Response by poster: but what do you like about Sapporo that you don't like about Stella?

Well, maybe wingless_angel had it up above, that it's pretty "tasteless". Actually now that I think of it I had a Budweiser at a roller derby match and was surprised how unoffensive I found it (though I was afraid to admit it because, yes, most of my friends are what you might consider beer snobs). Stella to me still has a beer-y aftertaste that's kind of bitter, which I didn't notice with the Japanese beers -- I felt like they were very smooth and not bitter, and really just much more refreshing.
posted by olinerd at 11:09 AM on June 16, 2011


Yeungling is a really great American beer. You can't always find it--though I think the Charles Street Wines and Liquors (the one closer to MGH) often has it. I've never been able to tell whether the beer at Shriners is just bad to begin with or it's just not the best delivery.

And, FWIW, I think Yeungling is pretty comparable to Bass, which is more commonly available. Locally, you'll see Smithwicks ("smitticks"), which is also pretty good.

Although, now I admit I'm confused--do you like "tasteless" beers or was that bad? The Bud/Bud Light at Shriners tastes pretty indistinguishable from PBR to me.
posted by Admiral Haddock at 11:29 AM on June 16, 2011 [2 favorites]


You might like some of the lighter European lagers, like Beck's, Heineken or Carlsberg. They're similarly light, non-bitter and refreshing.
posted by infinitywaltz at 11:39 AM on June 16, 2011


Odd Notion Brown Rice Lager by Magic Hat, from Vermont.
posted by Threeway Handshake at 11:53 AM on June 16, 2011


Yeah, I was going to recommend Yuengling too. It's a little stronger tasting than Bud, Coors, et al., so you might not like it. The big American macro-lagers are similar in taste profile to Japanese beers, mostly because they're rice-based. But they also have more of a "crisp"-ness to their taste. In your mouth it will taste almost sour, like a hint of citric acid. Or, in especially bad beer, it might taste almost metallic. American lagers, though they don't have much in the way of taste, use hops that bring out that crisp, slightly sour taste, and that may have something to do with the bitter beer-y aftertaste that you don't like.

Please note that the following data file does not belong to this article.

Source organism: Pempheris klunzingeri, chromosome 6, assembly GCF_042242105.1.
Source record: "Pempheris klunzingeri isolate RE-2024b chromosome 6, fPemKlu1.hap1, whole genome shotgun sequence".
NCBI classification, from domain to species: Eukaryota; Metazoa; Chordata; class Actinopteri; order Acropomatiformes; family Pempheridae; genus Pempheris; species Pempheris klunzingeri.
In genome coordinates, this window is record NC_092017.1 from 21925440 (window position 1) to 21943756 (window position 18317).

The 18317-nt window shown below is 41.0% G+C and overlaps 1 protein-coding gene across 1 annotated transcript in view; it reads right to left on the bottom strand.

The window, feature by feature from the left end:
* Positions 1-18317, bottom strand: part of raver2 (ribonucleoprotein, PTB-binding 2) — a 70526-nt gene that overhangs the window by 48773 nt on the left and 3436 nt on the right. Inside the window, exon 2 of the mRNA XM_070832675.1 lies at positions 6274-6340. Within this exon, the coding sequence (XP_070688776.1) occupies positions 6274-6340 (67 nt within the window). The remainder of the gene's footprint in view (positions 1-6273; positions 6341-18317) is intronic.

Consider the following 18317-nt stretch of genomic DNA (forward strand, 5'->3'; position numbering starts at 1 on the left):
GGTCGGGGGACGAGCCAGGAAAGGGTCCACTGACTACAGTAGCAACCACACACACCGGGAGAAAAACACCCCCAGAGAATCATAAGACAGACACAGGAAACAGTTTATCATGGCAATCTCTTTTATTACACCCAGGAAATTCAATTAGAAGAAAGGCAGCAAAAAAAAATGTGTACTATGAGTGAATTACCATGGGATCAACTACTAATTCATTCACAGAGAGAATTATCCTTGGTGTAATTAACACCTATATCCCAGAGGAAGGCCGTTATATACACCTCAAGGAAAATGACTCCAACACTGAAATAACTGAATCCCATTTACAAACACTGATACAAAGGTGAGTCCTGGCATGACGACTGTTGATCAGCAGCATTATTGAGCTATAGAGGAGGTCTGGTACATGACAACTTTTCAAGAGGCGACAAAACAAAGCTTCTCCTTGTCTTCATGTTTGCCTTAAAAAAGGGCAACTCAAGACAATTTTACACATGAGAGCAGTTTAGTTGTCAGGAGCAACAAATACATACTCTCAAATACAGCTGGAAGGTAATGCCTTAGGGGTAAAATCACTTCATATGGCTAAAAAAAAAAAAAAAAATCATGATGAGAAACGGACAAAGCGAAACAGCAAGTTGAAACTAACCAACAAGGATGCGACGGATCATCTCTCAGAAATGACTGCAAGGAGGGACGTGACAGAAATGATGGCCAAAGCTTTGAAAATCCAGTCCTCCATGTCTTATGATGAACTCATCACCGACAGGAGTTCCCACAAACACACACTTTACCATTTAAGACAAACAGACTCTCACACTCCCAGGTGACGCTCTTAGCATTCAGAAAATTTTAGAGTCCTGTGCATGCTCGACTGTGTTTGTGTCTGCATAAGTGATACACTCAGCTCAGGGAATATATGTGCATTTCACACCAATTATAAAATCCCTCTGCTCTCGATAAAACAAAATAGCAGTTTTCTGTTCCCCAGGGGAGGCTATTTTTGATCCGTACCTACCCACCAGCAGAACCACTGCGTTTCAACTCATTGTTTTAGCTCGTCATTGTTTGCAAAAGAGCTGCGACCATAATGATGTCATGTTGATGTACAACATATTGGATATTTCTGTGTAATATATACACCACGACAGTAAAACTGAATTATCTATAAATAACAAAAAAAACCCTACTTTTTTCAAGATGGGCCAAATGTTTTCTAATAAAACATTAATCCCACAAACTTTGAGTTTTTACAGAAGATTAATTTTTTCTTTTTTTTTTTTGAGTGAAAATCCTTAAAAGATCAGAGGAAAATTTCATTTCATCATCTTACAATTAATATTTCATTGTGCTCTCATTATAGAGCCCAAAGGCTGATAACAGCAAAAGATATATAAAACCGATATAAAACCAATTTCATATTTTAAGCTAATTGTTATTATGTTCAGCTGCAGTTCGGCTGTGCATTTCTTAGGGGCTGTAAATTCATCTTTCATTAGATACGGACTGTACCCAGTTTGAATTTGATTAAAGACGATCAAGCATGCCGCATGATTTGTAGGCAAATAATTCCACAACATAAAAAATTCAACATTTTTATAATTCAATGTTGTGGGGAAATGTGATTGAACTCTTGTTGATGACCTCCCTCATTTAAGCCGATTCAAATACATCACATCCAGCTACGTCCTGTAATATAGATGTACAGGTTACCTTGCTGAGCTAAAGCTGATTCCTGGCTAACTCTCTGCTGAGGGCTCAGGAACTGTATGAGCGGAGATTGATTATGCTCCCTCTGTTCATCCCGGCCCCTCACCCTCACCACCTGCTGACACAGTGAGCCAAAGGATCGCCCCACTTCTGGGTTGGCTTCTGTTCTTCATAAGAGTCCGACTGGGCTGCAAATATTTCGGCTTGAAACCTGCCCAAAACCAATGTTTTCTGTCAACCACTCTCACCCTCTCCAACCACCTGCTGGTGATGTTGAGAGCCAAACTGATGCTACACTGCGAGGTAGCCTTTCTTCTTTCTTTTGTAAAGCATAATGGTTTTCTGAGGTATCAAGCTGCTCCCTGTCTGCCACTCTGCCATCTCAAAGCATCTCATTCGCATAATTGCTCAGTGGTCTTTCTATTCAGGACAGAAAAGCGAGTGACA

Heineken, Beck's, etc. are a good choice too but they're all hard to find in the US without being (1) in green bottles and therefore (2) a little skunky.

So what you're looking for is a really light American-style lager that's hardly hopped at all. Yuengling has more taste, but it might fit that profile. Particularly Yuengling Light, if you can find it.
posted by penduluum at 11:54 AM on June 16, 2011


Seconding Red Stripe -- very similar to Sopporo.
posted by coolguymichael at 12:09 PM on June 16, 2011


Best answer: You'll essentially want to seek light to medium beers that are low in IBUs (international bitterness units...usually associated with hops). The fact that you did not like the bitterness of a Stella Artois, which is essentially a light beer, leads me to think that hops might be the culprit. See if you can seek out a Blue Point toasted lager, or Flying Dog Old Scratch Amber. That should appease the beer snobs a bit while providing a malty, slightly yeasty, refreshing brew. If you'd like to branch off a little further on the non bitter side, try these notable styles: